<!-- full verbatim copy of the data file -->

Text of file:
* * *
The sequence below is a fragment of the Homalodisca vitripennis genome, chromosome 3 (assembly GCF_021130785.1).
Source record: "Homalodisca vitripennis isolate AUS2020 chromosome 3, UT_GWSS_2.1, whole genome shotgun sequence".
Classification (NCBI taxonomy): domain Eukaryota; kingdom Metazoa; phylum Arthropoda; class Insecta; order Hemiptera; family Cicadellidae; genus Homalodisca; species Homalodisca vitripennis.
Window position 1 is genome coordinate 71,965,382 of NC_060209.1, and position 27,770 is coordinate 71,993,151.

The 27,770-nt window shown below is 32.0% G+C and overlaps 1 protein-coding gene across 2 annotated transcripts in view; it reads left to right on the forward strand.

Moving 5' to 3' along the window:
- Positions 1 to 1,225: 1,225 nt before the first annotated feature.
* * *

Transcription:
The sequence below is a fragment of the Homalodisca vitripennis genome, chromosome 3 (assembly GCF_021130785.1).
Source record: "Homalodisca vitripennis isolate AUS2020 chromosome 3, UT_GWSS_2.1, whole genome shotgun sequence".
Classification (NCBI taxonomy): domain Eukaryota; kingdom Metazoa; phylum Arthropoda; class Insecta; order Hemiptera; family Cicadellidae; genus Homalodisca; species Homalodisca vitripennis.
Window position 1 is genome coordinate 71,965,382 of NC_060209.1, and position 27,770 is coordinate 71,993,151.

The 27,770-nt window shown below is 32.0% G+C and overlaps 1 protein-coding gene across 2 annotated transcripts in view; it reads left to right on the forward strand.

Moving 5' to 3' along the window:
- Positions 1 to 1,225: 1,225 nt before the first annotated feature.